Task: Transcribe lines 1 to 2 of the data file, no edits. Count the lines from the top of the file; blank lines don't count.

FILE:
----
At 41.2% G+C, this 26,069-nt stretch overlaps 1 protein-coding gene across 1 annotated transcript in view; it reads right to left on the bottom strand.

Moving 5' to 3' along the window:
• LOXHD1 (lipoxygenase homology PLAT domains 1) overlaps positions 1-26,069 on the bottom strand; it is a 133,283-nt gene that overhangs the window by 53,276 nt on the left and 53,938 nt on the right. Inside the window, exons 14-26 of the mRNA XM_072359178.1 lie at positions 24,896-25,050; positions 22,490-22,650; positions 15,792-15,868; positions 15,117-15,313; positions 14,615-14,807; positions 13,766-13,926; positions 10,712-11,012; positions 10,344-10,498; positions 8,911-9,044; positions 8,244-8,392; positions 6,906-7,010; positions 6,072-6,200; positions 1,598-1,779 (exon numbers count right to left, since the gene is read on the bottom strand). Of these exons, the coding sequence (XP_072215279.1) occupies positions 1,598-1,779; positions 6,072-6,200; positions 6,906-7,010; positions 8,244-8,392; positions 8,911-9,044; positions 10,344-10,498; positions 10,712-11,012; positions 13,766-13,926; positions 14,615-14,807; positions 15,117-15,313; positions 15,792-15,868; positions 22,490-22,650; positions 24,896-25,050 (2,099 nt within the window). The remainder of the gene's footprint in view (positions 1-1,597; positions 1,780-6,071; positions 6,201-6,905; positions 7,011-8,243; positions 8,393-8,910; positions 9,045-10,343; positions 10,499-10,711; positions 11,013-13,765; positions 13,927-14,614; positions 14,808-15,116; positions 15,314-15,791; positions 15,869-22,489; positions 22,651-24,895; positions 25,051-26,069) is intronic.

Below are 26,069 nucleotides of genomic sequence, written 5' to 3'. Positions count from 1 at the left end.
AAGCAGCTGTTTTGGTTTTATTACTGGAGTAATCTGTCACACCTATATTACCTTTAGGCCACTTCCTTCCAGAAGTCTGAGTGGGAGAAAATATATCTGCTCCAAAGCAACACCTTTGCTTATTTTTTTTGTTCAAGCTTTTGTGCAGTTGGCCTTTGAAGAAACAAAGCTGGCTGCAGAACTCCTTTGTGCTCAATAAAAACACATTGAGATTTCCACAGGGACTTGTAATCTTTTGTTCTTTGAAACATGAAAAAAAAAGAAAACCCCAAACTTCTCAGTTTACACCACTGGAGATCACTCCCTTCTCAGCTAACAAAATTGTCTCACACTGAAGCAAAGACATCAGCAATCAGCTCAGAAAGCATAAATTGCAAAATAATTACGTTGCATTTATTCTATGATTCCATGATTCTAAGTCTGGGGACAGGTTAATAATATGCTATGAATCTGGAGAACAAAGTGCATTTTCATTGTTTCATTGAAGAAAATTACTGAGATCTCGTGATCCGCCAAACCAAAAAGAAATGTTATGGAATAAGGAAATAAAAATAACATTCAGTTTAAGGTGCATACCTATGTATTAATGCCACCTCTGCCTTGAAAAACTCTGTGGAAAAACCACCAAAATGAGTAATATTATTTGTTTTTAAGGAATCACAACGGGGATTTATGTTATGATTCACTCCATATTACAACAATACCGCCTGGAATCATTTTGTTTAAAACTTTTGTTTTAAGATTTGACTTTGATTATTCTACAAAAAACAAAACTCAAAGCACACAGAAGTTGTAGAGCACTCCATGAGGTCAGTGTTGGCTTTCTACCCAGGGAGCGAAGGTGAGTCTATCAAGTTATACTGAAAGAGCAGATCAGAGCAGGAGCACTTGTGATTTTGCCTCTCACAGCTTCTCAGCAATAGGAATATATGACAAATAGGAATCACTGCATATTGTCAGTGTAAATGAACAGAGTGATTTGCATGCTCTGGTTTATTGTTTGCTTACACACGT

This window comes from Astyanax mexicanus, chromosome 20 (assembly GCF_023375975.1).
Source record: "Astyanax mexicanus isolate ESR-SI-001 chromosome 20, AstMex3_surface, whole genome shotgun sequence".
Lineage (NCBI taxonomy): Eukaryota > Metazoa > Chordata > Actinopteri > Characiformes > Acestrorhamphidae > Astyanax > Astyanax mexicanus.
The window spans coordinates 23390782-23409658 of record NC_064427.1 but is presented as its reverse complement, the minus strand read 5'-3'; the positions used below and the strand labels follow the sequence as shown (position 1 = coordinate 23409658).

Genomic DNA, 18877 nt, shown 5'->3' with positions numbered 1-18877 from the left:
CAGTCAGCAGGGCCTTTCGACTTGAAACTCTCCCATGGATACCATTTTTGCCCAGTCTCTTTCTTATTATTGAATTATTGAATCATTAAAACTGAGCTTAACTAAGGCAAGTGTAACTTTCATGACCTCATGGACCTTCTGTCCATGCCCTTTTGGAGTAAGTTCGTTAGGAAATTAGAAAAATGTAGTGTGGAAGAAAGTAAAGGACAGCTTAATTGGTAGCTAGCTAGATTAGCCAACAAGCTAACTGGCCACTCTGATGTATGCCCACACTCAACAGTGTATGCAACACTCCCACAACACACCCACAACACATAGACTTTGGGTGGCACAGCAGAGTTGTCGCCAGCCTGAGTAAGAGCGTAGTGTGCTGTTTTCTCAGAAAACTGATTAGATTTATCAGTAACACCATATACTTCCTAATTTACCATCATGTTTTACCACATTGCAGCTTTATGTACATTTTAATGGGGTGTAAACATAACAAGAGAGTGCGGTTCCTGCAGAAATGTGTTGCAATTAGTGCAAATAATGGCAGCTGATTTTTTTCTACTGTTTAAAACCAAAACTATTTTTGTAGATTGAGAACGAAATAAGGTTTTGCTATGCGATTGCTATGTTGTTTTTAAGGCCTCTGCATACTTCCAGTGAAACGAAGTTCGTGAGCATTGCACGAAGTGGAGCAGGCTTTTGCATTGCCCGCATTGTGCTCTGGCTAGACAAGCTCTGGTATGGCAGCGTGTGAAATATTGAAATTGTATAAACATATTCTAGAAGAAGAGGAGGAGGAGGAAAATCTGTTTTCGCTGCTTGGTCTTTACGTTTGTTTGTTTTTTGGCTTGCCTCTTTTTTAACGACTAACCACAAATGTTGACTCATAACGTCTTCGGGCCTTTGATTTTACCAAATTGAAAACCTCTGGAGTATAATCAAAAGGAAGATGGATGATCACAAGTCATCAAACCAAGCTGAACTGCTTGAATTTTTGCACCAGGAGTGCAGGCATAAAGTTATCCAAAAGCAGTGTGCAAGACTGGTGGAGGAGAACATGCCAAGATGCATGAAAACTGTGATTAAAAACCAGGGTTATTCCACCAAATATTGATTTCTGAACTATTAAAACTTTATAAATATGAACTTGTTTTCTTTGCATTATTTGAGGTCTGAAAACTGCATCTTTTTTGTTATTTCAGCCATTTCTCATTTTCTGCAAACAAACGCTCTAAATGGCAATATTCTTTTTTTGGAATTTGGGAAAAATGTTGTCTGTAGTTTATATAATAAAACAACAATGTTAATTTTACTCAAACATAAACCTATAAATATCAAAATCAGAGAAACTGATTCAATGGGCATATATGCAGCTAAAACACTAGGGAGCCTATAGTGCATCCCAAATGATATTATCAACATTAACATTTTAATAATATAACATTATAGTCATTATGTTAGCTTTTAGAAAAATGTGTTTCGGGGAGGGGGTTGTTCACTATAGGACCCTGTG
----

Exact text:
At 41.2% G+C, this 26,069-nt stretch overlaps 1 protein-coding gene across 1 annotated transcript in view; it reads right to left on the bottom strand.

Moving 5' to 3' along the window: